Yesterday, a Westchester County jury's verdict of $950,000 in favor of a patient against her clinical psychologist was upheld by Supreme Court Justice Terry J. Ruderman. The patient claimed that she was at her psychologist's office during a therapy session when he suddenly and forcibly raped her. The psychologist countered that the patient had sexually assaulted him (though on a different date) and denied that he had raped her. The jury believed the patient, rejected the defense and awarded her $250,000 for past pain and suffering; $200,000 for future pain and suffering; and, $500,000 in punitive damages, none of which can be paid from a malpractice policy.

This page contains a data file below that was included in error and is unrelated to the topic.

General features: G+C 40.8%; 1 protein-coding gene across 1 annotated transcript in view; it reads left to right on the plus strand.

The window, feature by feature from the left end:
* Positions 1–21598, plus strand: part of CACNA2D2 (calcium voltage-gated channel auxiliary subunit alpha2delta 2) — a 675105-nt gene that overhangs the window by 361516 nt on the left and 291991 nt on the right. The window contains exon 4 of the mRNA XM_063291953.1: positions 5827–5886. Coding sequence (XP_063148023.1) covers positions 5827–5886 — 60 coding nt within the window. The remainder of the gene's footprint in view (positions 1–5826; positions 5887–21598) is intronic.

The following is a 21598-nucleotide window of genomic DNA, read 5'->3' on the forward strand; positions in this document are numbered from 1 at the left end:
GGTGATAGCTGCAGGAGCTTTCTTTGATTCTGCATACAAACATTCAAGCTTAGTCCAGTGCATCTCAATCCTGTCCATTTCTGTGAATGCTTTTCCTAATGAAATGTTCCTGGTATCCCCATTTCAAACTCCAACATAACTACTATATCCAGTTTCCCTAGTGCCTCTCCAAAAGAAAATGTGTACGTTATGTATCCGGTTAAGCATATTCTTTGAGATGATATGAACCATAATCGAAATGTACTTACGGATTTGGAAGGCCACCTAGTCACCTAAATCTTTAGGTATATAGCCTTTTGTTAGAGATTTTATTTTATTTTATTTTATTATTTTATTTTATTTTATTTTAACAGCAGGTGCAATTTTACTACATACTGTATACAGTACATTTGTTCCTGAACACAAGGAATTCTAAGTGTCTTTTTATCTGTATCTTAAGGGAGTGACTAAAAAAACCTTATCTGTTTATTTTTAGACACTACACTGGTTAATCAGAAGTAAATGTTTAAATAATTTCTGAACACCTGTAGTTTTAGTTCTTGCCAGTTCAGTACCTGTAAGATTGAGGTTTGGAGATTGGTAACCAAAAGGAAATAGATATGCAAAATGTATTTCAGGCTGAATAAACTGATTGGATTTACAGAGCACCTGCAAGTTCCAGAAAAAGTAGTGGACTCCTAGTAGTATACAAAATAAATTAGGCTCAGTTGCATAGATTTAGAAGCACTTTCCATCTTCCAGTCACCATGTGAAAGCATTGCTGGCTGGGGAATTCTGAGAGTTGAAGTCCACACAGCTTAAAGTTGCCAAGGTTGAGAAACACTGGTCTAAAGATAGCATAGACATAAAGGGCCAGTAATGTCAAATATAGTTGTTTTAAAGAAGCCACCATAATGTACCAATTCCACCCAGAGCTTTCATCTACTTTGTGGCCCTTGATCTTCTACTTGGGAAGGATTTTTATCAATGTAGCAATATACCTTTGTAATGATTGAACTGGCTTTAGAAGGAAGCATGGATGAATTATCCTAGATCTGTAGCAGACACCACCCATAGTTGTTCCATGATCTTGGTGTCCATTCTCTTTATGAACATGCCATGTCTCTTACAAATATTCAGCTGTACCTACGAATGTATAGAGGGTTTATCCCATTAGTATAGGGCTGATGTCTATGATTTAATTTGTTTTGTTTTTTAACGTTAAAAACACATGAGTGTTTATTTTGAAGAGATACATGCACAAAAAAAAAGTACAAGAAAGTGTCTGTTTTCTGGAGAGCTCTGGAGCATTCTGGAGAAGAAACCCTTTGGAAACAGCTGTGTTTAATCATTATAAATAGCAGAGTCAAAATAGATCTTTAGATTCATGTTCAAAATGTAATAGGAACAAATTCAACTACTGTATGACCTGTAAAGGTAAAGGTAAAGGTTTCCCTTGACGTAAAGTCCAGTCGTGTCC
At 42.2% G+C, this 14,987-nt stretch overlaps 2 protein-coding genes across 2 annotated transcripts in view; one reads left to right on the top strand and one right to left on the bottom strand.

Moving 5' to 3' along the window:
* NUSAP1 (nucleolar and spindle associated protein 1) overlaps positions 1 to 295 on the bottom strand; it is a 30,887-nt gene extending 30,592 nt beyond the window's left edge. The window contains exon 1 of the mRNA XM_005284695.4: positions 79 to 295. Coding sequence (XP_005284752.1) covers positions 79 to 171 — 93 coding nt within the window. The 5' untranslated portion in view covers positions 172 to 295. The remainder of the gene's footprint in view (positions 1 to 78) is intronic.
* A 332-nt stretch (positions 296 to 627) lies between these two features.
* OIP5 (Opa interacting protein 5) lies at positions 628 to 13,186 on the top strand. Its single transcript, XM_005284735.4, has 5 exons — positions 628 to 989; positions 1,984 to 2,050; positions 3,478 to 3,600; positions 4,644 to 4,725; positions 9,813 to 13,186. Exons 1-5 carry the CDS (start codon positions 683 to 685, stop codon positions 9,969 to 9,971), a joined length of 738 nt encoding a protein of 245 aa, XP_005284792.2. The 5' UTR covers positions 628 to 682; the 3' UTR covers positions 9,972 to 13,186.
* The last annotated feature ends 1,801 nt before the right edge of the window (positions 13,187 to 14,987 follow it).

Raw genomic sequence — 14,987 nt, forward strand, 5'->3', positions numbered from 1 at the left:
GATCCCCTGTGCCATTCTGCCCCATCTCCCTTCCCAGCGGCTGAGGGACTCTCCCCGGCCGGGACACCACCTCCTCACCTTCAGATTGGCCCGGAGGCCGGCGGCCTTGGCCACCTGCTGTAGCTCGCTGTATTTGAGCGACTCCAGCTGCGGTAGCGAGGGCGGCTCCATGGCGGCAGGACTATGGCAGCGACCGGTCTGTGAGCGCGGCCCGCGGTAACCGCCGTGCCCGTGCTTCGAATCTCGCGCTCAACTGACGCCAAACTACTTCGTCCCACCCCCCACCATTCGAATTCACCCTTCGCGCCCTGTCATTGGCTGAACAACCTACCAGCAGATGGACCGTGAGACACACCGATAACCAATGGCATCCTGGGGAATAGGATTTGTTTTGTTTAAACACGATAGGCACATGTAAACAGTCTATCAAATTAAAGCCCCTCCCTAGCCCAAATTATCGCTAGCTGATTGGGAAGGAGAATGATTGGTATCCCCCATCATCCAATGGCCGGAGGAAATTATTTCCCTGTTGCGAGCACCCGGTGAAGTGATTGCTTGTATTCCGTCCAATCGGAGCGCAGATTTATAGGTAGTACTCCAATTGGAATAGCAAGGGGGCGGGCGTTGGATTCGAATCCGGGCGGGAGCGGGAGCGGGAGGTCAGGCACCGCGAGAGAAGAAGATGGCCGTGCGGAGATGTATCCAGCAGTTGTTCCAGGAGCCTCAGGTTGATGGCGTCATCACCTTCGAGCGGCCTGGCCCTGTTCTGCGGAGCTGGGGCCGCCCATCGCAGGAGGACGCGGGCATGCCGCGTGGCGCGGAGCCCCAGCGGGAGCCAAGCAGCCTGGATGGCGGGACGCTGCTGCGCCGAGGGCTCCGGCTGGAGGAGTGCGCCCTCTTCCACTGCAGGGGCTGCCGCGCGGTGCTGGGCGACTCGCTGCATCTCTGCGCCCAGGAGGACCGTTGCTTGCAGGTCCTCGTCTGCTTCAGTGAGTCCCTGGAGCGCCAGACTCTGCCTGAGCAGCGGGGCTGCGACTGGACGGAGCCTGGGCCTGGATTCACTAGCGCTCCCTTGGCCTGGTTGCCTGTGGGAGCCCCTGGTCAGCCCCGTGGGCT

After the trial, the psychologist argued that the verdict should be set aside as grossly excessive and that there was insufficient proof of his guilt because: 1) the patient didn't seek medical attention for the rape; 2) the alleged rape was not promptly reported to the police, the victim's family or her treating psychiatrist; and, 3) the patient continued therapy sessions with him for months after the alleged rape. The Court rejected all these arguments noting that a delay in reporting rape is "a common characteristic of male and female rape victims". The Judge emphasized that the jury had wisely rejected the psychologist's implausible sexual assault claim that the patient forcibly restrained both his arms while she simultaneously: 1) opened his zipper and pants buttons; 2) removed his underwear and pants; and, 3) grabbed him inappropriately. Jane Doe v William Knack, 2017 WL 3045908